The evolution of the cool capital

In the last year or so, we’ve enjoyed a renaissance in Canberra’s reputation as a place people want to be. Australians from around the country are less likely to roll their eyes on mention of the nation’s capital, and more likely to agree that Canberra’s new precincts are “cool”.

So, is Canberra poised to become the “cool capital”?  Maybe – but we need to learn from the successes and mistakes of our past. We need to ensure the ideas behind new precincts such as NewActon, the Kingston Foreshore and Lonsdale Street in Braddon – the very places that people are calling cool – aren’t just ‘one offs’.

Two of the ‘cool factors’ in Canberra’s revival can be found in one place: higher-density, mixed-use developments. The word ‘density’ is often met with distain in Canberra, but it doesn’t have to mean poorer quality development or diminished lifestyle. It can also mean walking distance to cafés and cultural institutions, vibrant shopping strips and dining options, transport connections, jobs and opportunities. When done right, we can ‘grow up’ with the same quality results we have achieved in ‘growing out’.

Mixed-use developments – such as the Nishi building in NewActon, which features a cinema, hotel, apartments, offices and retail all in the one tower – work because they attract a dynamic mix of people. Everyone from public servants and business travellers to cinema-goers and café hoppers can be seen frequenting the one building. People instinctively like being in places that hum with vibrancy and vitality – so we shouldn’t be afraid to increase our urban density with mixed-use development in the right areas. 

But the ‘evolution of cool Canberra’ is not without its challenges. Canberra does not have the population to create vibrant, active streets on every corner. We must initially concentrate our efforts into areas where there are already existing buds of life, energy and activity – such locations in and around Civic, our town centres and major group centres,  and eventually the lake.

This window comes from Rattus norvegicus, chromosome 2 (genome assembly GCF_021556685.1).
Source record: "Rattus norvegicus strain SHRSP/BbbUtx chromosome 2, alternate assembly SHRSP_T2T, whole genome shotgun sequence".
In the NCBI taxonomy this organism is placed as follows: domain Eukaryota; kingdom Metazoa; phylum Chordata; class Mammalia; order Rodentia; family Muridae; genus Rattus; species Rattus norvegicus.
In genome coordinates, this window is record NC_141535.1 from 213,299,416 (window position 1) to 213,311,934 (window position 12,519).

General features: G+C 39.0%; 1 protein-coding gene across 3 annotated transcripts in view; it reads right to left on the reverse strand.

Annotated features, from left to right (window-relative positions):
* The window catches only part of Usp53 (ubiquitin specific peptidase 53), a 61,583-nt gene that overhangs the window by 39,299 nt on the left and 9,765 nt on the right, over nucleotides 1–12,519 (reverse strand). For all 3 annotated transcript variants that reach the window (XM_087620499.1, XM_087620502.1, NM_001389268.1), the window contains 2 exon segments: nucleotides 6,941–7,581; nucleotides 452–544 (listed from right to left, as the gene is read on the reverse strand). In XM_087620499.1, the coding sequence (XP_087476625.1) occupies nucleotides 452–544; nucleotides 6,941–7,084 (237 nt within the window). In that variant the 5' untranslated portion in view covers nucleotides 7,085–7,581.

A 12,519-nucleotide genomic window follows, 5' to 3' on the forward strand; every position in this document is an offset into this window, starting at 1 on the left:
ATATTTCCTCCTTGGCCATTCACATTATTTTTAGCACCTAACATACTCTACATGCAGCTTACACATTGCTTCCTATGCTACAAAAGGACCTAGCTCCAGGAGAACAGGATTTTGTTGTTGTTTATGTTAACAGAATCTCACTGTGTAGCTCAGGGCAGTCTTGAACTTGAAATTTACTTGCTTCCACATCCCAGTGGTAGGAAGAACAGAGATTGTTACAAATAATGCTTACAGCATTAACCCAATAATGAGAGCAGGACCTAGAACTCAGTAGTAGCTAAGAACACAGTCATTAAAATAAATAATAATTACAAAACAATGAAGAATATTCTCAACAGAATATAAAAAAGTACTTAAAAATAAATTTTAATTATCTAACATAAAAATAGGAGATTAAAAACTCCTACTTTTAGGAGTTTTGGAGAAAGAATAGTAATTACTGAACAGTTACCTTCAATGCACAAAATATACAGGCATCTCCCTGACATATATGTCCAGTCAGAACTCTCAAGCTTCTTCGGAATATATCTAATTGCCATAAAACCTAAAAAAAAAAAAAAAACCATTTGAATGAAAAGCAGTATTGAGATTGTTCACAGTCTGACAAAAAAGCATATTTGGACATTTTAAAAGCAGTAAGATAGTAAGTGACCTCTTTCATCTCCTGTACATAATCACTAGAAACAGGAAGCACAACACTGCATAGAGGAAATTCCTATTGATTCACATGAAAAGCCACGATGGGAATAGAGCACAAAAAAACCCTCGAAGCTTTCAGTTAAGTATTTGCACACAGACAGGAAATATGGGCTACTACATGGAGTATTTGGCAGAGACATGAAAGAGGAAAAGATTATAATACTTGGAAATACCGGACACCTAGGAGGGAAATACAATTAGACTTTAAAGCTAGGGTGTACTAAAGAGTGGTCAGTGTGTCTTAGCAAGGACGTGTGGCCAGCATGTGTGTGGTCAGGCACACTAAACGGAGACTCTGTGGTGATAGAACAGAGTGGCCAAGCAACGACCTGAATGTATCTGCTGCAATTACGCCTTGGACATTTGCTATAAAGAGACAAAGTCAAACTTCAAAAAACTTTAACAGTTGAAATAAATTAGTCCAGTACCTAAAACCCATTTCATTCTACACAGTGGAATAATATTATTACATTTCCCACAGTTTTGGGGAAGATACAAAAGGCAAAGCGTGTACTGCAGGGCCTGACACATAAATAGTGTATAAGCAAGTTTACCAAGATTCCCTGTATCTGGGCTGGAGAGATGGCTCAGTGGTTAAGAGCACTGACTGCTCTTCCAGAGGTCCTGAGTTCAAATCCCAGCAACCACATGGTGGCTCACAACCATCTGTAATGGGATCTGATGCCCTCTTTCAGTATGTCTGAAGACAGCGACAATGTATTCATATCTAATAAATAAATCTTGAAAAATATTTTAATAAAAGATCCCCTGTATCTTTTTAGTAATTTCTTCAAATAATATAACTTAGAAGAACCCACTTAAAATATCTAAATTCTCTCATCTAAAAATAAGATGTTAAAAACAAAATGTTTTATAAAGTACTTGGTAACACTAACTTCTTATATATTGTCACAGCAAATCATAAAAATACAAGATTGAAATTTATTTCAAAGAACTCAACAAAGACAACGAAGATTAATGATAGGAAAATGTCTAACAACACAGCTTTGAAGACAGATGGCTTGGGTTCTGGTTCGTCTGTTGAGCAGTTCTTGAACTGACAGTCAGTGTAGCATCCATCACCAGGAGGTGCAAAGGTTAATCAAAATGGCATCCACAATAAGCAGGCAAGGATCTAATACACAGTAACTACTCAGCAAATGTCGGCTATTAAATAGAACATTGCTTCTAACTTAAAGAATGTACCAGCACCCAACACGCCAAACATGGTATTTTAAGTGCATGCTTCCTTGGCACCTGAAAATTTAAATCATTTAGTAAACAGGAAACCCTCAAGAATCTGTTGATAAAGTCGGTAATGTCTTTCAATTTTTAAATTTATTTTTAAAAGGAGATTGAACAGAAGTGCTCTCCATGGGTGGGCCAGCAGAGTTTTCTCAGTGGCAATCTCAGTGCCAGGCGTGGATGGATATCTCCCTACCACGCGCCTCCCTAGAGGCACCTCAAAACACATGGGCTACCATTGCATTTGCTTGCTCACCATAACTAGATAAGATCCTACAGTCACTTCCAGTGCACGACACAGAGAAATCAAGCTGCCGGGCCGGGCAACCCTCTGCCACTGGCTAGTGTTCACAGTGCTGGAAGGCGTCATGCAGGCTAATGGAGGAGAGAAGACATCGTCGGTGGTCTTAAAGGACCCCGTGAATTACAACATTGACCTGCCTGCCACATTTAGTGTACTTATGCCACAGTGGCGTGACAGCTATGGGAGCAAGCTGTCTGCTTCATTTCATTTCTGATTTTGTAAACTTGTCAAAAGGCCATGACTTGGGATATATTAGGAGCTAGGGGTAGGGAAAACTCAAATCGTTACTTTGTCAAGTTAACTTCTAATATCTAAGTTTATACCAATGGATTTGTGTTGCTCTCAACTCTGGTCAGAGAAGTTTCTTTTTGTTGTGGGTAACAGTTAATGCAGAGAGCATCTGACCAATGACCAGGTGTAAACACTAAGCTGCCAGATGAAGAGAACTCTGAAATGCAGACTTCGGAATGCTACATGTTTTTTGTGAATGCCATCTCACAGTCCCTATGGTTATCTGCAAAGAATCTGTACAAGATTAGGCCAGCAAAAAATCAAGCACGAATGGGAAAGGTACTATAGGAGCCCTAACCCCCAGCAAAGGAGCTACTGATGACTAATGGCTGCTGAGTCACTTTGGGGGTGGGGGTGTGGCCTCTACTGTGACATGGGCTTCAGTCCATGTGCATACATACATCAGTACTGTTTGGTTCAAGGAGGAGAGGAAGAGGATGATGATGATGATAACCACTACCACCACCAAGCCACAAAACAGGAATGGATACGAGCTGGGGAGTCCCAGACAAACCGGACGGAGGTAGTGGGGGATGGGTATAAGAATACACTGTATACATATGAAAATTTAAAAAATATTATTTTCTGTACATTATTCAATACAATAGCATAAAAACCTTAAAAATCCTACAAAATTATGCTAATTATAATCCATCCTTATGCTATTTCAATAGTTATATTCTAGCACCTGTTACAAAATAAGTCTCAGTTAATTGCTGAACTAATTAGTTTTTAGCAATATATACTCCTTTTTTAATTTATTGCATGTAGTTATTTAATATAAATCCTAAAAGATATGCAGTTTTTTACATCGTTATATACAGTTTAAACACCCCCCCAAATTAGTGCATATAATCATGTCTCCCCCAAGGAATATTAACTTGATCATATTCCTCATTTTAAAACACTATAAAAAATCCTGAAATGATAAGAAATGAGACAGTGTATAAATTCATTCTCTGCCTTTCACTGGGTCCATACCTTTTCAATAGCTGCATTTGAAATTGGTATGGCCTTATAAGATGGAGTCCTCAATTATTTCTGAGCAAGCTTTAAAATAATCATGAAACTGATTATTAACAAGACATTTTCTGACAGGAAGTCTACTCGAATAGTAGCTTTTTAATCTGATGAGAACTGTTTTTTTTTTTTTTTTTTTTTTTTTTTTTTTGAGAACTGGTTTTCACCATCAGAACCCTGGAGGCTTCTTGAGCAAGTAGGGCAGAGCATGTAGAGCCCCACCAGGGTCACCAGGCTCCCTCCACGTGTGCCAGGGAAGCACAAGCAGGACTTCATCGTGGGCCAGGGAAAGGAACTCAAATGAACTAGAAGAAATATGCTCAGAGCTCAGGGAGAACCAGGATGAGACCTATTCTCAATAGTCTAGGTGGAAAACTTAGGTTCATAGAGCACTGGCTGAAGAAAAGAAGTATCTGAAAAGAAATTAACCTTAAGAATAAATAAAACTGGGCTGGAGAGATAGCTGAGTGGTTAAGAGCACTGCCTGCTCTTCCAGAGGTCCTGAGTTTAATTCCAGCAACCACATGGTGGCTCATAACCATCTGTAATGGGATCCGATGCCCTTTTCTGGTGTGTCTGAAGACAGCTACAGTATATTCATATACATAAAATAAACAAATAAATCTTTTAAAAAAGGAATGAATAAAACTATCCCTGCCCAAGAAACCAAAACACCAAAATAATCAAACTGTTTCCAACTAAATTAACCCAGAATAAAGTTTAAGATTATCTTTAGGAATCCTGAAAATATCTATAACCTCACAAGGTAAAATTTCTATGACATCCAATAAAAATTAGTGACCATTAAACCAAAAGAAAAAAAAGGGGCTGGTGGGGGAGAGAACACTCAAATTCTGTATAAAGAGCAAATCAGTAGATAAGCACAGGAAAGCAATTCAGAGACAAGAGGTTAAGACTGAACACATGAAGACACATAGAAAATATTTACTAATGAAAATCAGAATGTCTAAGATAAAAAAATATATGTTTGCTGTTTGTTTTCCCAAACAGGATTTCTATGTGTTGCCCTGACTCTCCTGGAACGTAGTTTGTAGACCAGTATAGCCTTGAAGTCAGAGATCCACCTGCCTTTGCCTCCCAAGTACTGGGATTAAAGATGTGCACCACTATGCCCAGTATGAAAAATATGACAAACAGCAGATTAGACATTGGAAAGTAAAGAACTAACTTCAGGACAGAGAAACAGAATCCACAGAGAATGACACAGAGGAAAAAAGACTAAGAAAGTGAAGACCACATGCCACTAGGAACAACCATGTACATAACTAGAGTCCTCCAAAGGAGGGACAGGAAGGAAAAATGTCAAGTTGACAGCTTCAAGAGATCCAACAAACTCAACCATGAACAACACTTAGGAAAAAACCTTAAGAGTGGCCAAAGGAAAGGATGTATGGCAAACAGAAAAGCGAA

We still have some issues to iron out as we get used to more people living closer together. While people are attracted to the buzz of inner city life, they are less impressed when that buzz is ringing in their ears at 3am. There are a range of solutions to the issue of noise, such as reviewing the way offensive noise is defined, reassessing our noise curfews and establishing mediation processes to find compromises. But we also need to educate people who move into lively inner-city precincts to expect more late night noise than they would in the sleepy outer suburbs.

We also need planning processes that aren’t restrictive – and that instead create opportunities for people to build the city they want. Our challenge is to balance the old and the new to create places with charm and character, and that drive economic growth and opportunity.  We are poised to create memorable, magical places that secure Canberra’s reputation as a spectacular place for people.